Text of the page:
About one in nine women in the Western world develop cancer of the breast and at least 5% of these cases are thought to result from a hereditary predisposition to the disease. Two breast cancer susceptibility (BRCA)genes have been identified and mutations in these genes account for most families with four or more cases of breast cancer diagnosed before the age of 60. Women who inherit loss-of-function mutations in either of these genes have an up to 85% risk of breast cancer by age 70. As well as breast cancer, carriers of mutations in BRCA1 and BRCA2 are at elevated risk of cancer of the ovary, prostate, and pancreas. The genes are thought to be tumor suppressor genes as the wild-type allele of the gene is observed to be lost in tumors of heterozygous carriers. Both BRCA1 and BRCA2 have significant roles in the maintenance of genome integrity via roles in the repair of DNA damage via homologous recombination. The specific DNA repair defect in BRCA-mutant cells provides opportunities for novel therapeutic approaches based on selective inhibition of functionally interacting repair pathways. These may also be applicable to sporadic cancers harbouring DNA repair defects. Progress towards developing these "synthetic lethal" approaches will be discussed.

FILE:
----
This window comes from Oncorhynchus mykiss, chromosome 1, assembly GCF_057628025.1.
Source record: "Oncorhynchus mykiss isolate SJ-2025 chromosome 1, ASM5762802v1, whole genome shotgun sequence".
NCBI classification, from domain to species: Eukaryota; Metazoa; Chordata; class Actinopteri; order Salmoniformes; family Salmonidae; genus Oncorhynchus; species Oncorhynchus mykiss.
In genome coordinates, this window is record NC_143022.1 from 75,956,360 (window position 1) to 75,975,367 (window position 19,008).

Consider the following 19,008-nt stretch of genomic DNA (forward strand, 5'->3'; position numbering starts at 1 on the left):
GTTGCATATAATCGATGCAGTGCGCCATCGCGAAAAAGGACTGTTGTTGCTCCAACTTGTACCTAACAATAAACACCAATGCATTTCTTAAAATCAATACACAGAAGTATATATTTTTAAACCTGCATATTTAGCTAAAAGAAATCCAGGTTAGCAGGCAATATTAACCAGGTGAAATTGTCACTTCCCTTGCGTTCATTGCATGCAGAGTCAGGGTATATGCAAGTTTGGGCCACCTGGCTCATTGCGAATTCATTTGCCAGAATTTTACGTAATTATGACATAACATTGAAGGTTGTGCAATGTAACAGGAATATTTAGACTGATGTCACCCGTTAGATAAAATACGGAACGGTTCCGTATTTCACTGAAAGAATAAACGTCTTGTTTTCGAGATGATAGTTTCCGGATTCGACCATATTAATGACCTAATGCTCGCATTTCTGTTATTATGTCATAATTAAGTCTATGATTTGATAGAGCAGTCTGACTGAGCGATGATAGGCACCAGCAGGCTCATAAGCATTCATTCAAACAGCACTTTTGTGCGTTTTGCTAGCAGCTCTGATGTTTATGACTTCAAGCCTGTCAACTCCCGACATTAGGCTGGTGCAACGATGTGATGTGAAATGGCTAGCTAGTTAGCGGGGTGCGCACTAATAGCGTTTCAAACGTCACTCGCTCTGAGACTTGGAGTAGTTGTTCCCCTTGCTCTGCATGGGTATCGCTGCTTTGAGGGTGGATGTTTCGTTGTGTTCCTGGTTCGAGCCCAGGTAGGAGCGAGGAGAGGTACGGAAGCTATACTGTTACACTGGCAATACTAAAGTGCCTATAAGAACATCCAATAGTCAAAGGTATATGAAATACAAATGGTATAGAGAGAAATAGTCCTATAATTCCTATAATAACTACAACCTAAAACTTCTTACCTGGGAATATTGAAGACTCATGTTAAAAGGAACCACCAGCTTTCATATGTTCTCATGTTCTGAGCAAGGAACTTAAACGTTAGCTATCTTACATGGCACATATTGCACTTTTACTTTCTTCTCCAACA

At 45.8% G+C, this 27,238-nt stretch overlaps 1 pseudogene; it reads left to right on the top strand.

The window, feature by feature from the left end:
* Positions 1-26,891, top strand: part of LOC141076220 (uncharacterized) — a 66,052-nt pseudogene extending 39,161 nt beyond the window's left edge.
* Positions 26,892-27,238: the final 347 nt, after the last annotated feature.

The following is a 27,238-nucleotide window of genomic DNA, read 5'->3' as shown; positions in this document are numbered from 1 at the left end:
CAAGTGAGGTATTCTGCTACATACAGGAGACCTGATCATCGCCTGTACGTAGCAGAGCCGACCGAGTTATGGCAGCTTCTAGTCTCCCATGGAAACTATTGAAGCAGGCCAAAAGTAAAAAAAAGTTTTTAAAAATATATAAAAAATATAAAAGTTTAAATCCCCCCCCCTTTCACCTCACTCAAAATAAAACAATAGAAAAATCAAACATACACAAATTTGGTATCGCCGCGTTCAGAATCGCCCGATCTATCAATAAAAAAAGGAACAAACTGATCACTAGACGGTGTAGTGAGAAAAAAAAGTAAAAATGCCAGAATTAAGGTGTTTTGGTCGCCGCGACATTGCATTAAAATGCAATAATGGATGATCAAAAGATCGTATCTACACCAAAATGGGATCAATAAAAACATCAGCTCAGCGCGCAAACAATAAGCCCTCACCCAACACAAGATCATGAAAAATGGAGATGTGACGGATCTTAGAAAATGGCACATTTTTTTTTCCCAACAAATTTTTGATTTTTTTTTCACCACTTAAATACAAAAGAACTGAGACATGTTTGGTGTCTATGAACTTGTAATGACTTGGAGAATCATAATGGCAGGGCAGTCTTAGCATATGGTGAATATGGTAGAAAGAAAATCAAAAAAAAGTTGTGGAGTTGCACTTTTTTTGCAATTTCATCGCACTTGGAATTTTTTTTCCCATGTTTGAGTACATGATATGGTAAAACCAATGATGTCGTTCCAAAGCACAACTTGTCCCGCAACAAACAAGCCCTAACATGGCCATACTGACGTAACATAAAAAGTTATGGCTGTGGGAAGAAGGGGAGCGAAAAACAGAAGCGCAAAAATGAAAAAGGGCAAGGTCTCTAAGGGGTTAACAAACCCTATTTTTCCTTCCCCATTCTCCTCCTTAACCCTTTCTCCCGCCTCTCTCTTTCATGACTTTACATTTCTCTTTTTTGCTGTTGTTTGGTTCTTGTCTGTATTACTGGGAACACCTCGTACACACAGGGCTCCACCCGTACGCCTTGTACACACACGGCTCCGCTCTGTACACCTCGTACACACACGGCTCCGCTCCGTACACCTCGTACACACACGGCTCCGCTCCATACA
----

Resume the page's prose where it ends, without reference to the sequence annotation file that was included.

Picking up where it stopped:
Selected Publications
 Farmer H, McCabe N, Lord CJ, Tutt AN, Johnson DA, Richardson TB, Santarosa M, Dillon KJ, Hickson I, Knights C, Martin NM, Jackson SP, Smith GC and Ashworth A. Targeting the DNA repair defect in BRCA mutant cells as a therapeutic strategy. Nature 2005;434:917-21.
 Turner N, Tutt A, and Ashworth A. Hallmarks of “BRCAness” in sporadic cancers. Nat Rev Cancer 2004;4:814-9.
 Lord CJ, Garrett MD and Ashworth A. Targeting the double-strand DNA break repair pathway as a therapeutic strategy. Clin Cancer Res 2006;12:4463-8.
 Iorns E, Lord CJ, Turner N, and Ashworth A. Utilizing RNA interference to enhance cancer drug development. Nat Rev Drug Disc 2007;6:556-68.

Second AACR International Conference on Molecular Diagnostics in Cancer Therapeutic Development-- Sep 17-20, 2007; Atlanta, GA